WASHINGTON — When it comes to reassuring the American public about an economy that has become a challenge to his party in an election year, President Joe Biden is asking the country to hold on.

It is a message of patience at a time when voters are besieged by persistent inflation, fears of a recession and the prospect of rising energy prices in the final weeks of the election campaign, in the ones that will determine the fate of vulnerable Democrats and control of Congress.

The $25+ trillion economy is veering in two completely different directions.

Growth has fallen for two consecutive quarters, raising the possibility of a recession. But gains in the job market have persisted, including another 263,000 vacancies filled in September, a sign of the health of the economy. Still, the latest jobs report sent Wall Street tumbling on Friday on renewed fears that the Federal Reserve will have to continue aggressive interest rate hikes to curb rising consumer prices.

Biden argued that the latest numbers are strong and have slowed in recent months in a way that hints at a decline in inflation. Major oil-producing countries, led by Saudi Arabia and Russia, “disappointed” it with their decision last week to cut production, but the US government forecasts that domestic output should increase by an average of about 840,000 barrels a day next year. next year.

During a speech at a Volvo transmission factory in Hagerstown, Maryland, the president tried to restate his argument that many more manufacturing jobs are on the horizon.

“This is the progress we need to see,” the president declared. “In the short term, the transition to more stable growth that continues to provide for workers and families while reducing inflation. In the long term, an economy built on stronger foundations. We still have a lot of work ahead of us. We are building a different economy than before, better, stronger.”

Yet polls consistently show Biden with low approval ratings for his handling of the economy, and the American public widely perceives that the country is headed in the wrong direction.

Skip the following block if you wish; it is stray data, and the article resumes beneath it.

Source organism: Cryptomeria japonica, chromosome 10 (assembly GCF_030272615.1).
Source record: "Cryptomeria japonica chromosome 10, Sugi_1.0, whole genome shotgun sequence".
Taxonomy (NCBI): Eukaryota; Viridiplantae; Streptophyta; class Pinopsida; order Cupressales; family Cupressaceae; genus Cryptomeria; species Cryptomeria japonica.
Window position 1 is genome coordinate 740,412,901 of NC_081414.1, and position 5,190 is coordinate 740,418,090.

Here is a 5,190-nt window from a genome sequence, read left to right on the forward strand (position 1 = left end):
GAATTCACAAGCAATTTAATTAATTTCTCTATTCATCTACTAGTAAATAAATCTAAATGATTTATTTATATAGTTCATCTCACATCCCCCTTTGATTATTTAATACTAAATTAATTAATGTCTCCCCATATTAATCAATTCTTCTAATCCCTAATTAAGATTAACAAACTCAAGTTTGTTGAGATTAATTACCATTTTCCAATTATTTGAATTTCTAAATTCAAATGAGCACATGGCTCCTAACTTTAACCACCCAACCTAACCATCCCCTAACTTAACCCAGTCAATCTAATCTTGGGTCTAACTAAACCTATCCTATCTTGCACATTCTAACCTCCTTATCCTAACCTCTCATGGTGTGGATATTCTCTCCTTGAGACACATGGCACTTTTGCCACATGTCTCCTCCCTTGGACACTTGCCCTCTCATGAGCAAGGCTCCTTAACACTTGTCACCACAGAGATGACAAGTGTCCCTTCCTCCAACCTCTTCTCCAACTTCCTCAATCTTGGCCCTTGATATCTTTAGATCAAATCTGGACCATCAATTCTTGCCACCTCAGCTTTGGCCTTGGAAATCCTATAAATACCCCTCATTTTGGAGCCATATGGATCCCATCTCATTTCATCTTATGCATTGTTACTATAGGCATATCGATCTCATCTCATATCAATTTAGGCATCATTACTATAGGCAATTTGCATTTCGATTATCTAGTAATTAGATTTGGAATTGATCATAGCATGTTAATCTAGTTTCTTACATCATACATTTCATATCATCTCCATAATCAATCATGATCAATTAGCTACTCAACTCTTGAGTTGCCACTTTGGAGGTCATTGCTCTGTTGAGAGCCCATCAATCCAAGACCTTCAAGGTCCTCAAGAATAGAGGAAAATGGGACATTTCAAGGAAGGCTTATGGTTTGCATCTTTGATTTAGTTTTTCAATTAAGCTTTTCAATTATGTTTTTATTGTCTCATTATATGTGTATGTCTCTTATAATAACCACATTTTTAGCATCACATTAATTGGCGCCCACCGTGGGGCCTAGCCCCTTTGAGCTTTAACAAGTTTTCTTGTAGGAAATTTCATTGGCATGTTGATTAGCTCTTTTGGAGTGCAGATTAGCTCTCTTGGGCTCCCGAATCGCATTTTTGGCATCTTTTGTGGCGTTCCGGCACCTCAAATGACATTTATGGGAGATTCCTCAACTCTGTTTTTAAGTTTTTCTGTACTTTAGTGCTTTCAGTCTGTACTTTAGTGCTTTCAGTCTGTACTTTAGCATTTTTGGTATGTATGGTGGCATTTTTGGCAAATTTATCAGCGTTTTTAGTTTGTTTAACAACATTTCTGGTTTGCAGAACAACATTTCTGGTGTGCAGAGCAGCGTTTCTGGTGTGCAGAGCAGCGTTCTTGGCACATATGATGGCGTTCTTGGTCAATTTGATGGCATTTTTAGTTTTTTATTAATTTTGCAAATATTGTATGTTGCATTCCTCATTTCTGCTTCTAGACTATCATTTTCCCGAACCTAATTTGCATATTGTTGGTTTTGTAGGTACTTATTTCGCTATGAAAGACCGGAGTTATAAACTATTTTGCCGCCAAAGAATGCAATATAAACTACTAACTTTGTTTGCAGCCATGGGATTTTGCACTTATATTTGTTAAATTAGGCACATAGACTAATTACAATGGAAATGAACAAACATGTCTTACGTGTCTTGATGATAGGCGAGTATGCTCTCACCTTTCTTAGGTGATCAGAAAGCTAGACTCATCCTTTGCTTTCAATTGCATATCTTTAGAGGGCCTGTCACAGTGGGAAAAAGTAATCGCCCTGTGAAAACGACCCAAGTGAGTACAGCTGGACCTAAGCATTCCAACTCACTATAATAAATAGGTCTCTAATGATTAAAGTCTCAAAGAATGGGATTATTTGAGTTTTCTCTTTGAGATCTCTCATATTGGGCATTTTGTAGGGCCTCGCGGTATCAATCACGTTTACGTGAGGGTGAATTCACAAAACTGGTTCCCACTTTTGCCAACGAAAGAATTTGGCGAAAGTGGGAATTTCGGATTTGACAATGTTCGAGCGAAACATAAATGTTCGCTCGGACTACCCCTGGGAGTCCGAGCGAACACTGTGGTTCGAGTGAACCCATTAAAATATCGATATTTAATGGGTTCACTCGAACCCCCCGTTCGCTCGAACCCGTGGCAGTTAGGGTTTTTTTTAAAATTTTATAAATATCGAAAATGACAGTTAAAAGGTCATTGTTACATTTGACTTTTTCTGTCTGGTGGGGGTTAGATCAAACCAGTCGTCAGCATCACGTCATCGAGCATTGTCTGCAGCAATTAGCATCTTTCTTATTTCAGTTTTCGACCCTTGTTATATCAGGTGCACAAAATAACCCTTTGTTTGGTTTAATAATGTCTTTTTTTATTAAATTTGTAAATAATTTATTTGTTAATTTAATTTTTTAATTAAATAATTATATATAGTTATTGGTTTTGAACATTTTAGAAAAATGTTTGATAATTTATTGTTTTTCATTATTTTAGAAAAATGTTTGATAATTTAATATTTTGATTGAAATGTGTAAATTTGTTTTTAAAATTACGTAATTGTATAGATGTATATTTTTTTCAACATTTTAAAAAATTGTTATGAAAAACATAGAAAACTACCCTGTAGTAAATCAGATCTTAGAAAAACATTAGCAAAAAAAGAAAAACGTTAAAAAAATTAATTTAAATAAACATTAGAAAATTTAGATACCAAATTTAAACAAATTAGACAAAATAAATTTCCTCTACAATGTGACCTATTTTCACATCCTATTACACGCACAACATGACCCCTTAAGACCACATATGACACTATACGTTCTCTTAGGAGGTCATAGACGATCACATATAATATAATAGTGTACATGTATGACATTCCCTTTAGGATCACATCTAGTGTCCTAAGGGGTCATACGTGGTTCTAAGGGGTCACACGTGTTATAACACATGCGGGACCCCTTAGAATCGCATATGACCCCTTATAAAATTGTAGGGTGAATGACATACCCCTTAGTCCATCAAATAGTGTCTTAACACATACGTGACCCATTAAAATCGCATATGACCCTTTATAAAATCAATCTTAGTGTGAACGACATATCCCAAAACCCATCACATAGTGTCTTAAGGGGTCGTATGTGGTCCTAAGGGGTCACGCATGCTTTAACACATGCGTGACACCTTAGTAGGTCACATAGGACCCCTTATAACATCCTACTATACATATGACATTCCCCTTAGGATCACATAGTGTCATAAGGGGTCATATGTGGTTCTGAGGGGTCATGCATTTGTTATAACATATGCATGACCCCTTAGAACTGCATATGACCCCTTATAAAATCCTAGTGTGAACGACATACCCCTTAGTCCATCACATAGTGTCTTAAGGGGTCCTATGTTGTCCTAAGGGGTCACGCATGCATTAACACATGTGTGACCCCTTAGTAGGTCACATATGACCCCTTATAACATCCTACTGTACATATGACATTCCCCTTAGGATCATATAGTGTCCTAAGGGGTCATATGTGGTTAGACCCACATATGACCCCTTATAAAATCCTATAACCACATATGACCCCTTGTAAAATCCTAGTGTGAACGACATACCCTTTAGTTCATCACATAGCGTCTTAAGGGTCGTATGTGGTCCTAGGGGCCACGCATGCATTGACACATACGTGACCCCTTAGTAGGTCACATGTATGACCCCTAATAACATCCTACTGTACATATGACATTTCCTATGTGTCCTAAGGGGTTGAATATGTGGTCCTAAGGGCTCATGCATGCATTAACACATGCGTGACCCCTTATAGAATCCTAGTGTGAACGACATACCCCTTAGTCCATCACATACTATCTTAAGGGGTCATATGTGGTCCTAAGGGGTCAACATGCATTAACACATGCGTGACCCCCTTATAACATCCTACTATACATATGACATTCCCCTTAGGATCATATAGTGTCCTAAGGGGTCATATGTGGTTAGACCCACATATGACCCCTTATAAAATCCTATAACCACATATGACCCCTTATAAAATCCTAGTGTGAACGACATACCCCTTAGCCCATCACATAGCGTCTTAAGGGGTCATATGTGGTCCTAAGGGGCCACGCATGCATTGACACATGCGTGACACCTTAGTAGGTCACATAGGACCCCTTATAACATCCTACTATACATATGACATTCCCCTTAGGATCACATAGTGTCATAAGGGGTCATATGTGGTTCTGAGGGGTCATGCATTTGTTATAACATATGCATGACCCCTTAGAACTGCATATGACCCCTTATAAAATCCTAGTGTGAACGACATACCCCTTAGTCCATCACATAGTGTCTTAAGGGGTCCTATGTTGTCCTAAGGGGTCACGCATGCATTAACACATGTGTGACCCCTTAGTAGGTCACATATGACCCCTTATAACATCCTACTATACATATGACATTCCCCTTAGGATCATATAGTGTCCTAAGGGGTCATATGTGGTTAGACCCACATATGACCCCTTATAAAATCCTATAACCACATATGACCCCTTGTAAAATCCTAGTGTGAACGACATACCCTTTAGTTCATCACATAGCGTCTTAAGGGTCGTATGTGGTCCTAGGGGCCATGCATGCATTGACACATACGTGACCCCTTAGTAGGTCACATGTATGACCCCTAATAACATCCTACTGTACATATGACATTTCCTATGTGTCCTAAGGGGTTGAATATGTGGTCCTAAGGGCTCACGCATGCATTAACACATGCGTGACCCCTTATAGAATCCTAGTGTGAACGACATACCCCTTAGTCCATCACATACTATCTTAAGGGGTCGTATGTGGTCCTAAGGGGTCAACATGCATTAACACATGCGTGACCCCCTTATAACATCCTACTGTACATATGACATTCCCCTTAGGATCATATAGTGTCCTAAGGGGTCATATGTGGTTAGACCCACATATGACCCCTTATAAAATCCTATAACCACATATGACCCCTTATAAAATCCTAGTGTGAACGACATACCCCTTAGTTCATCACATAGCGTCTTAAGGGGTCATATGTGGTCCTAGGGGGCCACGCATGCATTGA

An Associated Press-NORC Center for Public Affairs Research poll conducted in September revealed that just 38% of those surveyed approve of Biden’s leadership on economic matters. 29% of American adults said that the economy is in good shape, while 71% said that its performance is poor. It was a better result than in June, when 20% of those interviewed viewed the state of the economy with good eyes and 79% did not.

Although Biden does not appear on the ballot for the November 8 election, Democratic candidates face relentless criticism from Republicans, who want to turn the election into a referendum on the president’s performance. With GOP ads mentioning inflation and high gas prices, there is mounting pressure on the White House to address public concerns about the state of the economy ahead of the election.

Jason Furman, who headed the White House Council of Economic Advisers under President Barack Obama, said the jobs numbers are a political win for Biden, but also a warning of future economic adversity at a time when the Fed faces pressure to raise interest rates to tame inflation.

“The price level remains elevated and headline inflation probably increased each month between July and October due to gasoline price dynamics,” Furman said. Stopping that, he added, “unfortunately will take a long time, and possibly mean inflicting a lot of pain, for them to succeed.”

The hardest part of Biden’s challenge to getting the public to accept his message is when it comes to gas prices.

For 99 days in a row, the White House highlighted the drop in prices after they peaked in June. But they started rising again last month, and have risen even higher since Wednesday, when OPEC and its allies announced severe output cuts.

The domestic price in the United States is $1.03 per liter ($3.91 per gallon), according to the American Automobile Association (AAA). Last month the average was 98 cents per liter ($3.74 per gallon) and a year ago it was 86 cents per liter ($3.27 per gallon).

Gasoline prices reached their highest point in June, at $1.36 per liter ($5.02 per gallon).

In late March, Biden ordered the country’s strategic reserve to release a million barrels of crude a day for six months to help reduce prices. The White House now assures that its government is weighing new releases to compensate for OPEC cuts. He has also tried to goad oil companies into increasing production and cutting their profit margins.

“The president is in a state of denial that the United States is experiencing a dangerous wage-price spiral that will drive inflation for years, that we are in stagflation, and that we are already in, or are on the verge of, a severe recession, all of which he created by bungling the recovery,” said Rep. Kevin Brady, the ranking Republican on the House Ways and Means Committee.

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